It's an unseemly request by a movie, to ask us to root for the lying, scrambling but extremely well-coiffed hedge fund billionaire weasel played by
The website Investopedia defines "arbitrage" this way: "The simultaneous purchase and sale of an asset in order to profit from a difference in the price. It is a trade that profits by exploiting price differences of identical or similar financial instruments, on different markets or in different forms."
Did you know that's what "arbitrage" meant? I did not. And yet I enjoyed it, even as I hustled here and there to keep up with its
Gere is the centerpiece in "Arbitrage," and his preoccupied, distracted air as an actor (which can lead to pure laziness when he's not engaged by the material) works extremely well in the role of the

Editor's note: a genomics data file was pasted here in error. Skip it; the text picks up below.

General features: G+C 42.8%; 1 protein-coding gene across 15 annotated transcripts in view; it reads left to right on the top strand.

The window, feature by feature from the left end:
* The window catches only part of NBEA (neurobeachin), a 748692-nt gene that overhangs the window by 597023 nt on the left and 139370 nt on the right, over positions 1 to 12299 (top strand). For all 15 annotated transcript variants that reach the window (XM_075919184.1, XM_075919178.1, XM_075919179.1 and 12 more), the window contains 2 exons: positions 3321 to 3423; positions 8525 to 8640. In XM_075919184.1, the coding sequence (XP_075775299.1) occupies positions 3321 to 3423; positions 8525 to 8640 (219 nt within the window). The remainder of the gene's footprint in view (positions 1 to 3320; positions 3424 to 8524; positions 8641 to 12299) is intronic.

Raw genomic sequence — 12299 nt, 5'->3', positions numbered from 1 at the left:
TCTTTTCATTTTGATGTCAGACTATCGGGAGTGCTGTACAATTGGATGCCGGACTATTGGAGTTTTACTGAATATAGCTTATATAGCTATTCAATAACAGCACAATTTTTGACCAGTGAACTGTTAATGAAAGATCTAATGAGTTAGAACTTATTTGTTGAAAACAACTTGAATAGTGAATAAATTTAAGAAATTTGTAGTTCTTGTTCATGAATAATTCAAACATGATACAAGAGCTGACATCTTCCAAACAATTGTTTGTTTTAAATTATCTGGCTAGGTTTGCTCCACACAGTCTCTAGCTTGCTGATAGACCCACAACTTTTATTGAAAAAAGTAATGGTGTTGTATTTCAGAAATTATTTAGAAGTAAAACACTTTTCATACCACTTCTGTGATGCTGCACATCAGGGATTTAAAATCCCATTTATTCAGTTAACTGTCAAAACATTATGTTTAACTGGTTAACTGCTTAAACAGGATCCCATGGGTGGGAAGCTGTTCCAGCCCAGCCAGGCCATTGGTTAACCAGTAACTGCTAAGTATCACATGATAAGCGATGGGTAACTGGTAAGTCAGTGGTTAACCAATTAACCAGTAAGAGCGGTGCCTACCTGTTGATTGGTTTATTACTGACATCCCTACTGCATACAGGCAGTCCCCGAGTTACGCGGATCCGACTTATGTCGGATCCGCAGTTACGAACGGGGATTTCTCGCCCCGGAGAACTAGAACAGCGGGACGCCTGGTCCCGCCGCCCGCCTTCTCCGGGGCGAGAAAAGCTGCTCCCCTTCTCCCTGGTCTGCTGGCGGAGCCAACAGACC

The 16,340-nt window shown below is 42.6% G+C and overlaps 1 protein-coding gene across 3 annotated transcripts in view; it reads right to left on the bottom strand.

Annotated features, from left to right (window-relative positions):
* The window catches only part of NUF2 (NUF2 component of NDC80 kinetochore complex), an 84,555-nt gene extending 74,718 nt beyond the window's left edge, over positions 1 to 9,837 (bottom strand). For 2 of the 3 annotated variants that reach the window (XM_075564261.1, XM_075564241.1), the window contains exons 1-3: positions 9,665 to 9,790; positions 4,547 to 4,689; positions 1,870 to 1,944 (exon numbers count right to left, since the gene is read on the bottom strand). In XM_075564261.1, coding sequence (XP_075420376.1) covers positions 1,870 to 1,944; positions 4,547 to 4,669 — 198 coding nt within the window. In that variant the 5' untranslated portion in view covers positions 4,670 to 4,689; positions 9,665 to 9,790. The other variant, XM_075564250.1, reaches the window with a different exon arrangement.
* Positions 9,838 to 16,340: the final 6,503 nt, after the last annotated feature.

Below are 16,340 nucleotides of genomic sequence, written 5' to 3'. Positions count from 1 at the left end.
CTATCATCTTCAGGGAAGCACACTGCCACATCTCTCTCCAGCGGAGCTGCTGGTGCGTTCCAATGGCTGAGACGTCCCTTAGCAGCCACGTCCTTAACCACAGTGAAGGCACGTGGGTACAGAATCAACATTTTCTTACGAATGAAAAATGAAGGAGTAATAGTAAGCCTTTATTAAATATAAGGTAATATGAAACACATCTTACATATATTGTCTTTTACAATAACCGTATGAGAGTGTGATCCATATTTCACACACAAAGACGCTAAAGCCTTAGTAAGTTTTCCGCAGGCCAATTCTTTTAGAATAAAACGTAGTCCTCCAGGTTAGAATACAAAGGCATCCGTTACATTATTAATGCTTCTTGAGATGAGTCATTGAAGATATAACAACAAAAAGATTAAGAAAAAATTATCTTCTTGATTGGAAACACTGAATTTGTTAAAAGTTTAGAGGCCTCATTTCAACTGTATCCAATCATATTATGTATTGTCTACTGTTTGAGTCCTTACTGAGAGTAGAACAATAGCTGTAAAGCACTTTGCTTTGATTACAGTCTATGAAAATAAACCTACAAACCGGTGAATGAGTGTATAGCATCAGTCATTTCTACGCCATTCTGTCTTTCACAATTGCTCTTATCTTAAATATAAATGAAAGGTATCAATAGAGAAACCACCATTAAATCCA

A lot: "Arbitrage" kills off one character, necessitating a coverup. This brings into the story a police detective played, or rather, sneered, by
Gere delivers one of his most quick-witted performances; if it were any less astute, in fact, you'd be rooting for his character's violent comeuppance 30 seconds into the picture.
"Arbitrage" Movie Trailer
MPAA rating: R (for language, brief violent images and drug use).
Running time: 1:40.
Credits: Written and directed by
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